The blue catfish is a large, smooth-skinned fish with a slate blue body and whisker-like barbels around its mouth. It was introduced to the region in the 1970s, and is now considered an invasive species.
The blue catfish is a long fish with a flat dorsal fin and deeply forked tail. Its smooth skin lacks scales. It has a slate blue body, a silver-white belly and four pairs of black, whisker-like barbels around its mouth. Adults usually grow to be less than two feet long, but can be as long as five feet and weigh more than 100 pounds.
Blue catfish are opportunistic bottom-feeders. Their varied diet includes worms, clams, small crustaceans, mussels, crabs, insects, frogs and variety of smaller fish, including other blue catfish. They prefer large rivers with deep channels, swift currents and sandy bottoms. They seek cooler waters in summer and warmer waters in winter.
Blue catfish are nocturnal. During the day, they stay near the bottom of deep, restrictive waters. At night, they swim to faster flowing waters to hunt for food. However, their diet varies seasonally, and in spring, summer and fall, a large portion of the blue catfish’s diet is made up of underwater vegetation.
Blue catfish have the ability to “taste” their surroundings with sensory tissues on their barbels and skin, which they use to detect and hunt prey. To avoid predation, young blue catfish will often hunt at night, feeding primarily on zooplankton and small aquatic insects.
While adult blue catfish have few natural predators in the Chesapeake Bay watershed, they are among the preferred prey of both osprey and bald eagles.
When attacked, blue catfish defend themselves with serrated spinal barbs located on both their dorsal and pectoral fins. The spines have glands that expel harmful toxins, which can enter predators’ wounds and cause sharp pain.
Reproduction and Life Cycle
Spawning occurs once per year between April and June, often in lower-salinity streams and smaller tributaries. Blue catfish mate with only one partner per reproductive cycle. Male blue catfish build nests in dark, protected areas, such as under rocks or in submerged logs and man-made containers. When preparing their nesting sites, males use their tails to sweep aside debris and use their jaws to remove larger objects. Their nests range from six to 14 inches in diameter.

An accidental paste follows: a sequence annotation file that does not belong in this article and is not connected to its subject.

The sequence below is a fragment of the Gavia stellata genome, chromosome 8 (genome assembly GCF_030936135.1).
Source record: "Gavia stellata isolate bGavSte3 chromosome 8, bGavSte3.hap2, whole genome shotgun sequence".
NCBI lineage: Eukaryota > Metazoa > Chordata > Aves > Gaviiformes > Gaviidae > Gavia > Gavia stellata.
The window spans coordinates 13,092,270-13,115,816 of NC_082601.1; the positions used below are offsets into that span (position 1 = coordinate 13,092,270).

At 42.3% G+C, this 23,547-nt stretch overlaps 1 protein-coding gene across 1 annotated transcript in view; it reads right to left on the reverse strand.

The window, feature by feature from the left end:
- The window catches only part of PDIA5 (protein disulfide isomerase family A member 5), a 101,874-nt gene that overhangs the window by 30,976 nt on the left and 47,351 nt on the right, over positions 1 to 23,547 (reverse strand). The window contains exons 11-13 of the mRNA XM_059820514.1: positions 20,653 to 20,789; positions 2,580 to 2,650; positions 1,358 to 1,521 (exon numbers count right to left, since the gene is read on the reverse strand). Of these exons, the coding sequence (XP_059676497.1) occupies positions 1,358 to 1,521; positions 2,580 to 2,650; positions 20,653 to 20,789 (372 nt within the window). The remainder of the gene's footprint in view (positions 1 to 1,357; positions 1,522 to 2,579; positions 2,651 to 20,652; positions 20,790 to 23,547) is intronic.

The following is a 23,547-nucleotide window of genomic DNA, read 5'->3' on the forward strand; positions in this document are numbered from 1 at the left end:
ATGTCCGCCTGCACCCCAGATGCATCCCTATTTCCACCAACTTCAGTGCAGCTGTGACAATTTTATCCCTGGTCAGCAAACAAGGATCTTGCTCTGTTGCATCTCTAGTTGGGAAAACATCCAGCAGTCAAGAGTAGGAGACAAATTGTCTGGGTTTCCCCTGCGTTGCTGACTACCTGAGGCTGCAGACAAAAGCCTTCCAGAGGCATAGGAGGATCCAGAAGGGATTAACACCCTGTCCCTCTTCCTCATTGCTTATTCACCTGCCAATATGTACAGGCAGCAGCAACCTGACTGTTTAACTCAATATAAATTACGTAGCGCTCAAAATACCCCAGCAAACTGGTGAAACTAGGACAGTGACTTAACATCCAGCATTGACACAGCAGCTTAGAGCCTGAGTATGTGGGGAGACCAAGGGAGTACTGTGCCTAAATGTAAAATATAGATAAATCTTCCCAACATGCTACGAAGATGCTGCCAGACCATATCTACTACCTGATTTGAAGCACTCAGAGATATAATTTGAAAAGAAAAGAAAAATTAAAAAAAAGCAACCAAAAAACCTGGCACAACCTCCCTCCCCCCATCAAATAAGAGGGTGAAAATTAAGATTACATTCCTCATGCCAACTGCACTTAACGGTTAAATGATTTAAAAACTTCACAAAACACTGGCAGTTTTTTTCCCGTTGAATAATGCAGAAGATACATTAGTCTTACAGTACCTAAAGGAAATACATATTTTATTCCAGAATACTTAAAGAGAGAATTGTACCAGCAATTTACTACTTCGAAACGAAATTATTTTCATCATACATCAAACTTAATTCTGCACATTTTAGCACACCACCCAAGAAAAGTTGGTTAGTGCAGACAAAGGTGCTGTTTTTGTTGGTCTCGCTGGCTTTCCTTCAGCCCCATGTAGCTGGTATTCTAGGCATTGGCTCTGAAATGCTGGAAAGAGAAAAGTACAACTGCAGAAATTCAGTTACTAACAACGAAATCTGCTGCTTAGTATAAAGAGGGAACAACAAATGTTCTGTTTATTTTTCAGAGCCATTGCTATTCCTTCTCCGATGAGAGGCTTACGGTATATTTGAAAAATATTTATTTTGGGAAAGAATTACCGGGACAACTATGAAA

Once they have prepared the nest’s foundation, males release pheromones that attract females to the nest. Males and females then court by swimming in elaborate patterns. Blue catfish reproduce at a rapid rate, with females producing 4,000 to 8,000 eggs per kilogram of body weight. Once the eggs have been fertilized, male blue catfish often force females away from the nest to organize and protect the eggs.
Young often form tight schools after hatching. While both parents assist in raising the young, male catfish often act as the primary caretaker. Blue catfish live nine to 10 years on average, though some have been known to live up to 25 years.
Did You Know?
- Blue catfish are a popular recreational catch.
- The largest blue catfish caught in Maryland weighed 84 pounds, and was caught in the Potomac River in 2012. The largest blue catfish caught in Virginia weighed 102 pounds, and was caught in the James River in 2009.
- Blue catfish were introduced to the region in the 1970s, and are now considered an invasive species. Their growing numbers and rapid expansion throughout the region have raised concern about their potential impact on menhaden, blue crabs and other native species that play an important role in our ecosystem and economy.
- The Chesapeake Bay Program’s Sustainable Fisheries Goal Implementation Team adopted an Invasive Catfish Policy statement, which outlines the need to control the effects of these invasive fish. The Goal Team’s Invasive Catfish Task Force released two reports synthesizing what is known about invasive catfish and offering recommendations for managing their spread.
Sources and Additional Information
- Fishes of Chesapeake Bay by Edward O. Murdy, Ray S. Birdsong and John A. Musick
- Invasive Catfish – National Oceanic and Atmospheric Administration Chesapeake Bay Office
- Maryland Fish Facts: Blue Catfish – Maryland Department of Natural Resources
- Animal Diversity Web: Ictalurus furcatus – University of Michigan Museum of Zoology